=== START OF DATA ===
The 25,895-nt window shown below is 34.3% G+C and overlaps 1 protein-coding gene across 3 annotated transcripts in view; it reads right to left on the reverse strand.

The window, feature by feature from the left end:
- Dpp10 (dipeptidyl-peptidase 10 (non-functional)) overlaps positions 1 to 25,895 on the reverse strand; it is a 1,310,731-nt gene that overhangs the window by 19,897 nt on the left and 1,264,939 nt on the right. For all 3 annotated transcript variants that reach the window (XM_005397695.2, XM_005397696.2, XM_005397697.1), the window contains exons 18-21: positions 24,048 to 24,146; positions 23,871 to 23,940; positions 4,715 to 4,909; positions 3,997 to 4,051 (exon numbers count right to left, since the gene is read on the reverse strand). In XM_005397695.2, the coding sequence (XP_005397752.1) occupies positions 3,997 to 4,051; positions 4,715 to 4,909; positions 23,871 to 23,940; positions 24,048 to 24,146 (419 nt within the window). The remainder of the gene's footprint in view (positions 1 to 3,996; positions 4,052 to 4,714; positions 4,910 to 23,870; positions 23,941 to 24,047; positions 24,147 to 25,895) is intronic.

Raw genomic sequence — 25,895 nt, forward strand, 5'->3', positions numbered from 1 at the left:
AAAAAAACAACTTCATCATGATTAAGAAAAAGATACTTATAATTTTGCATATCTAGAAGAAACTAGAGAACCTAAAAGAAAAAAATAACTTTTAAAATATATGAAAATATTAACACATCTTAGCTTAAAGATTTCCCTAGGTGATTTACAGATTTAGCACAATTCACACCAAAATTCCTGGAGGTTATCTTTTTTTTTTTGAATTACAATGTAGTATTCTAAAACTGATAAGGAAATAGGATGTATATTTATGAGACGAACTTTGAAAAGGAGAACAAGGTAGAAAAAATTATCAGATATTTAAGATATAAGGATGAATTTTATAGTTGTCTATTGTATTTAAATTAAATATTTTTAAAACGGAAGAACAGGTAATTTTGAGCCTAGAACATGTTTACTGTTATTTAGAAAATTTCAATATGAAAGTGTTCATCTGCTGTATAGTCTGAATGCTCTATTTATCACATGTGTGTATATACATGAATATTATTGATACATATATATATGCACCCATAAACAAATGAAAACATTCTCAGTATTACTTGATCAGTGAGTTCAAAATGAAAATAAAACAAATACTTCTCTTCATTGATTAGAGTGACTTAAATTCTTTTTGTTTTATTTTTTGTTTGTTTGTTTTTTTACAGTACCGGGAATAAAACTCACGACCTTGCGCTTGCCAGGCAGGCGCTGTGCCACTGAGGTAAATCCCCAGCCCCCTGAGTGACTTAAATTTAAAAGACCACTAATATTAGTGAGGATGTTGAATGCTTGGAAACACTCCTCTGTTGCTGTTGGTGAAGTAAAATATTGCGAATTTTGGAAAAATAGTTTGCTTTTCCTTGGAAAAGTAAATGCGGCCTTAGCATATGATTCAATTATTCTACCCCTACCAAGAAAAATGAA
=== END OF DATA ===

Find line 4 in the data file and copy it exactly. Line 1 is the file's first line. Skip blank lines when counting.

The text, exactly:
Raw genomic sequence — 25,895 nt, forward strand, 5'->3', positions numbered from 1 at the left: